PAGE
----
Wired Pursuits

In pursuit of a PhD: Year 1 – lessons learned.

Posted on: June 20, 2010

Just finished my first year as a PhD student at Penn State. Being a student is quite a different lifestyle than running a business. In some ways more hectic, but in many less so because I can focus mostly on my studies. So with one year down (and at least 2 to go) here are some lessons learned for anyone trying to jump back in to academia:

  • Re-train your brain. Academic literature is quite “thick.” It’s full of multi-syllabic words (I really believe that some are totally made up). Anyway, it took about 3 months to switch gears in terms of being able to quickly read and comprehend academic literature. Reading a lot before I came was key to being able to dive in once classes started and not have to reread the same sentence 3 times.
  • Understand the structure of academic papers. Learning how to quickly pull out the salient points of a research article is a very helpful skill especially when you have 100’s of pages to read each week, are writing lit reviews, or are looking for articles to support your current research projects. Abstracts, lit review sections, and discussions can be scanned first to see if the paper is relevant. If so, then go back and read the details.
  • Write it down or you’ll forget it. OK, no age jokes. But seriously, once you turn on your brain again, you’ll have a million thoughts and ideas related to your field of research. Keep a notebook or electronic file of ideas and write them down as you have them. When you’re writing papers or looking for inspiration for research topics, going back and re-reading your thoughts is not only helpful in completing assignments, but it is also a reminder of what you’re really interested in.
  • Don’t forget why you’re here. At times I feel like a moth in a light bulb factory – I’m attracted to everything. Every topic seems amazing. You can easily get distracted. Take the first year to explore different things, but towards the end of the year, start honing in on what you need to do to accomplish your end-goal (and what you’re really interested in as mentioned above).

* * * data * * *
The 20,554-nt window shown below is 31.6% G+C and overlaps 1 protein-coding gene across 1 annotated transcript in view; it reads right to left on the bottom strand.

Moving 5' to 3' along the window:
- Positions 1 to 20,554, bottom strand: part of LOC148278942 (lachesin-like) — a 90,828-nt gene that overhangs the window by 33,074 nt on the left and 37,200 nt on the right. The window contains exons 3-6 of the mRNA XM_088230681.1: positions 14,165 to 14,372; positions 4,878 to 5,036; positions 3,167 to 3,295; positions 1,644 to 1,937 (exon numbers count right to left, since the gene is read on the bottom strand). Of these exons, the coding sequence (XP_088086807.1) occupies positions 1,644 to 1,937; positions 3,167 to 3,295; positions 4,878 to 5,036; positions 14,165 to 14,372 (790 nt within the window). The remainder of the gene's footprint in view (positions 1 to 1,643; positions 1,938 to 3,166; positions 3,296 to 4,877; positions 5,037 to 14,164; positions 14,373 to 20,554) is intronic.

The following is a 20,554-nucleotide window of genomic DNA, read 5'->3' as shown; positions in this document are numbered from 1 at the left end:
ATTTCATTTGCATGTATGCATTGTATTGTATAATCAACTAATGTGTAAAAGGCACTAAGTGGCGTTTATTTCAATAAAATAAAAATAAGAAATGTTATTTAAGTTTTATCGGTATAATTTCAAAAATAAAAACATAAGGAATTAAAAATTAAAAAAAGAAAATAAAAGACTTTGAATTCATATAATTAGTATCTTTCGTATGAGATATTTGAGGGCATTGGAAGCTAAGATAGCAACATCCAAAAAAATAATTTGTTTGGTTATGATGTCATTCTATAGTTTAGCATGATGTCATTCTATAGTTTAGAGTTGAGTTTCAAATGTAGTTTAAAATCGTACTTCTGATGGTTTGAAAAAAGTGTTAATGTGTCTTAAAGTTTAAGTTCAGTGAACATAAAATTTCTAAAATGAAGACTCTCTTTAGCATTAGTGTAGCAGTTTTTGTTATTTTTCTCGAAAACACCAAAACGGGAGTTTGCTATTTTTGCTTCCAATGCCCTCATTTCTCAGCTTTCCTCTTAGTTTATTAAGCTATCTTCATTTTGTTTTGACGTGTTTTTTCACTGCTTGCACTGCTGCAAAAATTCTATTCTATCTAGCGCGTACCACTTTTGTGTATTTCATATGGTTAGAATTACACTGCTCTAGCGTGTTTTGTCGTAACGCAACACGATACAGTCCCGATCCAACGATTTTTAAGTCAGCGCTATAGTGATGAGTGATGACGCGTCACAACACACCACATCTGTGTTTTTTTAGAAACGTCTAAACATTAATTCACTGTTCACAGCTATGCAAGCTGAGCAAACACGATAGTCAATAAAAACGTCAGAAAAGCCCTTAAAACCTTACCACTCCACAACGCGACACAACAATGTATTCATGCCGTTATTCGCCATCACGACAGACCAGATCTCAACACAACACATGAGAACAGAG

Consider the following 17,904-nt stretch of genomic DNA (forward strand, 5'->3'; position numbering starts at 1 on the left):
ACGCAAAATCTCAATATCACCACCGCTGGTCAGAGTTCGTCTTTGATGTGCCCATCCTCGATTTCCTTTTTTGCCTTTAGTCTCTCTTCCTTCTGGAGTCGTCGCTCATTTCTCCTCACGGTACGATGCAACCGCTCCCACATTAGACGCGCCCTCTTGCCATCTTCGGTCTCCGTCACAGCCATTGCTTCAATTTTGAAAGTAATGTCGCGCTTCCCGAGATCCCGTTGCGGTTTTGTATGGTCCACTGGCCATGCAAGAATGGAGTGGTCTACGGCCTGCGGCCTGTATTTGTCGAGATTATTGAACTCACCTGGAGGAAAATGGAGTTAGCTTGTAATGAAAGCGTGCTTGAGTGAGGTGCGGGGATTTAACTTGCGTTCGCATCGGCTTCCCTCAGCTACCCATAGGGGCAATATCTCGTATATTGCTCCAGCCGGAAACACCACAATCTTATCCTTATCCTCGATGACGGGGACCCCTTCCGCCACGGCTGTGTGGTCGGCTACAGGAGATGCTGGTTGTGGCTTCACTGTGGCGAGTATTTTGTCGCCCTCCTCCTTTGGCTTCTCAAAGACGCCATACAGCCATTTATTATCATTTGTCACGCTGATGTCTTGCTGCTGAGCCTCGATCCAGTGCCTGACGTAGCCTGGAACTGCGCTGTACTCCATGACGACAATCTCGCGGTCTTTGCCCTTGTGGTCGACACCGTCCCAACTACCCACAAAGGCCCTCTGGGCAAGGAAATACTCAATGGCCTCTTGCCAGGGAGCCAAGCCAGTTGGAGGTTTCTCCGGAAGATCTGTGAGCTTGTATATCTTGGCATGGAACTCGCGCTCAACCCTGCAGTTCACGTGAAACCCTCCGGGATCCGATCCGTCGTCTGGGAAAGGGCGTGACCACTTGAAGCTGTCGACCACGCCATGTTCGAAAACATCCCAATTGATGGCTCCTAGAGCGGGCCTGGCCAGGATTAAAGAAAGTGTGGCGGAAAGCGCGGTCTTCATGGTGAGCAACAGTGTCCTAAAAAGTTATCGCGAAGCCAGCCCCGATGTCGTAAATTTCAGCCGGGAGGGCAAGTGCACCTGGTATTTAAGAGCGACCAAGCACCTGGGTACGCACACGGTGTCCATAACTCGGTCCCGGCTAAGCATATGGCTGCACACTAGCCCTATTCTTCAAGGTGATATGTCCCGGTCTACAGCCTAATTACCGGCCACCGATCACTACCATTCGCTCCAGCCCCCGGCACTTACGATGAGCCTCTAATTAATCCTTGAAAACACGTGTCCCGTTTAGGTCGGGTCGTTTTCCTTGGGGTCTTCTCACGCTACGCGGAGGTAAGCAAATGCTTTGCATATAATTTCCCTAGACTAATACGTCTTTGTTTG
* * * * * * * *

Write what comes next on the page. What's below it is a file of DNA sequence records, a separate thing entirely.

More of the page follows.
• Talk to everyone. As a CEO I hesitated to ask other’s advice and learn from those who had “been there, done that.” Taking the time to talk to both students and faculty is a great way to open up the possibilities for potential research and learning opportunities. You’ll never know if the person sitting next to you in class is a wiz at quantitative analysis if you don’t strike up a conversation.
  • Age can be an asset. Having years of experience in corporate America has been a great asset. If you think about school like it’s one great big client project, you’ll be more organized and less stressed.
  • Beer, summer, and friends are still hard to resist. Passing a bar on a warm sunny day with a ton of people sitting outside and drinking beer is tempting no matter what age you are.  Sometimes you just have to give in and join in.
  • There will be days you’ll wonder if you made a mistake. When you make a huge lifestyle change, some days you’ll wake up in the middle of the night and think, “What have I done?” In talking with others who’ve made lifestyle changes later in life, it’s helpful to hear that this is to be expected. Just take 2 deep breaths and let it pass (or go get a beer).
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